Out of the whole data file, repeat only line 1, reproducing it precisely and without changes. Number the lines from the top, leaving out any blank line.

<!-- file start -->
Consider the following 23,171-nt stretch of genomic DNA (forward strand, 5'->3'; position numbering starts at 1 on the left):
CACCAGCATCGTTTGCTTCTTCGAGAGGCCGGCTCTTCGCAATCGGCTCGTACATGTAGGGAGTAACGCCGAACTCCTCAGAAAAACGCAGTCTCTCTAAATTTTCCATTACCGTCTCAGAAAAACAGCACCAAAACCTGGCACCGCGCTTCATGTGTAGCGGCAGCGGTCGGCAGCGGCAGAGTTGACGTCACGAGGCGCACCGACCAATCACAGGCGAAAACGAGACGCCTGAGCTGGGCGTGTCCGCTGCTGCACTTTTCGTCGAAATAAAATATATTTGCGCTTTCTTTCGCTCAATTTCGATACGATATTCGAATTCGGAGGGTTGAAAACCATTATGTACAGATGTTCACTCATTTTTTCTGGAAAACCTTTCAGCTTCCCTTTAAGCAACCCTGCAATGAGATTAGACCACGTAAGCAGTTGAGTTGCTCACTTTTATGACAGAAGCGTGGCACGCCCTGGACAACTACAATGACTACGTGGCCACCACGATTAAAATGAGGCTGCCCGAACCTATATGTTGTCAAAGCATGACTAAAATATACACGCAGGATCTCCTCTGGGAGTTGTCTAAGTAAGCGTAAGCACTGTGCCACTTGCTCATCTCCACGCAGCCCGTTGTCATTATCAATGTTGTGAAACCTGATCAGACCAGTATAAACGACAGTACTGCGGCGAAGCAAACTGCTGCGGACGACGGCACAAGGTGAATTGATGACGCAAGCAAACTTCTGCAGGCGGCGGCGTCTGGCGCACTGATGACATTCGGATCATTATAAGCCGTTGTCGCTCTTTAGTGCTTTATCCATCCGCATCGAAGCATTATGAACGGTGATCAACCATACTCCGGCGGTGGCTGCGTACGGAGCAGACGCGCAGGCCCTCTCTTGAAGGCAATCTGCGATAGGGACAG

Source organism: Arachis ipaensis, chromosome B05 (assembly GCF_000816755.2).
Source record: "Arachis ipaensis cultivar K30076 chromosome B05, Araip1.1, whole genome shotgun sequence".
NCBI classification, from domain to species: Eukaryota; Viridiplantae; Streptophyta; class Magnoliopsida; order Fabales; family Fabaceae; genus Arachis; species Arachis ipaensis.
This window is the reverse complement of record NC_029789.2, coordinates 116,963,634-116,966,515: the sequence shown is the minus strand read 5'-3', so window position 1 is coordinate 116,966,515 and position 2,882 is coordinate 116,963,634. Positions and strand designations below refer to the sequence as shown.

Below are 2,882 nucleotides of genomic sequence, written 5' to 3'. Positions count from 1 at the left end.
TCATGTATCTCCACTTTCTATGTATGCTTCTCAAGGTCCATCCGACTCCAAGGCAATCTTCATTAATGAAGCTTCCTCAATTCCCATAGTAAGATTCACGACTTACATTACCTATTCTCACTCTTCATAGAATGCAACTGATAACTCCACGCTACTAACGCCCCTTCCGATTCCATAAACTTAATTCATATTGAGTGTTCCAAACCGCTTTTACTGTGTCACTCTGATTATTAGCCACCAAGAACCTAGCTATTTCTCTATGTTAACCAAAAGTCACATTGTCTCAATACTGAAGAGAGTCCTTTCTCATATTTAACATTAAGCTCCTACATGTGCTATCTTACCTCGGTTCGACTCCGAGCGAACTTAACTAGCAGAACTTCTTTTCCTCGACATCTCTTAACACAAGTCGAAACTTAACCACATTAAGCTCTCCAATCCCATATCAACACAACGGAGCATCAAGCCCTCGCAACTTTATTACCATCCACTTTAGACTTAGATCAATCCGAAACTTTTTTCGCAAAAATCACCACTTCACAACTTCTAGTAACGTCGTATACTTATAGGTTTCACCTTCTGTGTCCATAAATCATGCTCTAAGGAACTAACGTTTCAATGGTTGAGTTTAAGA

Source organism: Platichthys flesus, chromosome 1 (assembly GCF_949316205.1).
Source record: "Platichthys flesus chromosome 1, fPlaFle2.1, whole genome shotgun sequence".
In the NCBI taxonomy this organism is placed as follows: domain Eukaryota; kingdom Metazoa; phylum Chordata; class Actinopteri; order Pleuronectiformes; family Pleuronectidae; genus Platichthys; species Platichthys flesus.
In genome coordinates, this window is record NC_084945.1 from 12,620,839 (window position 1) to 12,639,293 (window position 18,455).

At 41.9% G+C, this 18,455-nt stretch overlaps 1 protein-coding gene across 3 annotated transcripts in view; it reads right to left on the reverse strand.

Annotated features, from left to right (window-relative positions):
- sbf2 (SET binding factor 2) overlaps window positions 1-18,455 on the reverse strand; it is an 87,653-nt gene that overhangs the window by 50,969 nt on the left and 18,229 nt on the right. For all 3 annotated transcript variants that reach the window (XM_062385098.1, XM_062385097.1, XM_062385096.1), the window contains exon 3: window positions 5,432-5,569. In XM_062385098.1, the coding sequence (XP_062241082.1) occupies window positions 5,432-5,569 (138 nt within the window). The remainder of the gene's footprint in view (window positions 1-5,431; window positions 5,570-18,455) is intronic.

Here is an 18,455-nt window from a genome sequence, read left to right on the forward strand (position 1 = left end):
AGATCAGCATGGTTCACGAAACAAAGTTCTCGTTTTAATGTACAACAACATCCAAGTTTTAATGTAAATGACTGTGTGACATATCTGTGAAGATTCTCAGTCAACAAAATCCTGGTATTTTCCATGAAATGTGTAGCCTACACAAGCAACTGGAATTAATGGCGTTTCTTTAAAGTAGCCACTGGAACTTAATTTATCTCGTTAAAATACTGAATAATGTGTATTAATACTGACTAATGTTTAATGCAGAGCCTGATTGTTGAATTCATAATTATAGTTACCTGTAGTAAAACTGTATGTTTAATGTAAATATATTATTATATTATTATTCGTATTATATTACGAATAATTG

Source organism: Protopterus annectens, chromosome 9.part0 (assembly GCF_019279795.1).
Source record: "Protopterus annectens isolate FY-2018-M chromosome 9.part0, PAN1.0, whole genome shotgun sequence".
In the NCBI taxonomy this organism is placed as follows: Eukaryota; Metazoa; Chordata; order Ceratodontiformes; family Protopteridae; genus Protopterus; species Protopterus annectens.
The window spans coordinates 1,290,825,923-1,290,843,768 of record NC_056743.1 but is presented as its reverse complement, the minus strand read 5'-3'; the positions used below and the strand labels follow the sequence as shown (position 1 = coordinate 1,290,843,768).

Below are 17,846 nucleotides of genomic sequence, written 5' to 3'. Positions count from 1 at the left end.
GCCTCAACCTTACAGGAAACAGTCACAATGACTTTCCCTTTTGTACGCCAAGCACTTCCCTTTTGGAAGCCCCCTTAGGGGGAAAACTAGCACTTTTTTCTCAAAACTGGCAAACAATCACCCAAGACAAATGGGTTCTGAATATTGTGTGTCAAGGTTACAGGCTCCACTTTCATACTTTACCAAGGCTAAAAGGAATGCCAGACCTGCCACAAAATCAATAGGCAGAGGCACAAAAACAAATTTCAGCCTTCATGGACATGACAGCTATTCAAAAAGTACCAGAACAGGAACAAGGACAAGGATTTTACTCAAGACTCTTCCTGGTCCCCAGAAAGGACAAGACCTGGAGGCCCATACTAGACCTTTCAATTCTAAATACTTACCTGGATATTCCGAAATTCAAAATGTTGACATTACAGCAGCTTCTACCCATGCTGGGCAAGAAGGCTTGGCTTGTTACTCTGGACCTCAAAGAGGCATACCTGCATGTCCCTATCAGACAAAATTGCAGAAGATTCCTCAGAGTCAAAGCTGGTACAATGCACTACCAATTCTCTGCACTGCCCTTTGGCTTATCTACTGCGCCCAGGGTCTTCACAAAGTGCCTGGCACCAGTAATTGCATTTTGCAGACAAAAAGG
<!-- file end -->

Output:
Consider the following 23,171-nt stretch of genomic DNA (forward strand, 5'->3'; position numbering starts at 1 on the left):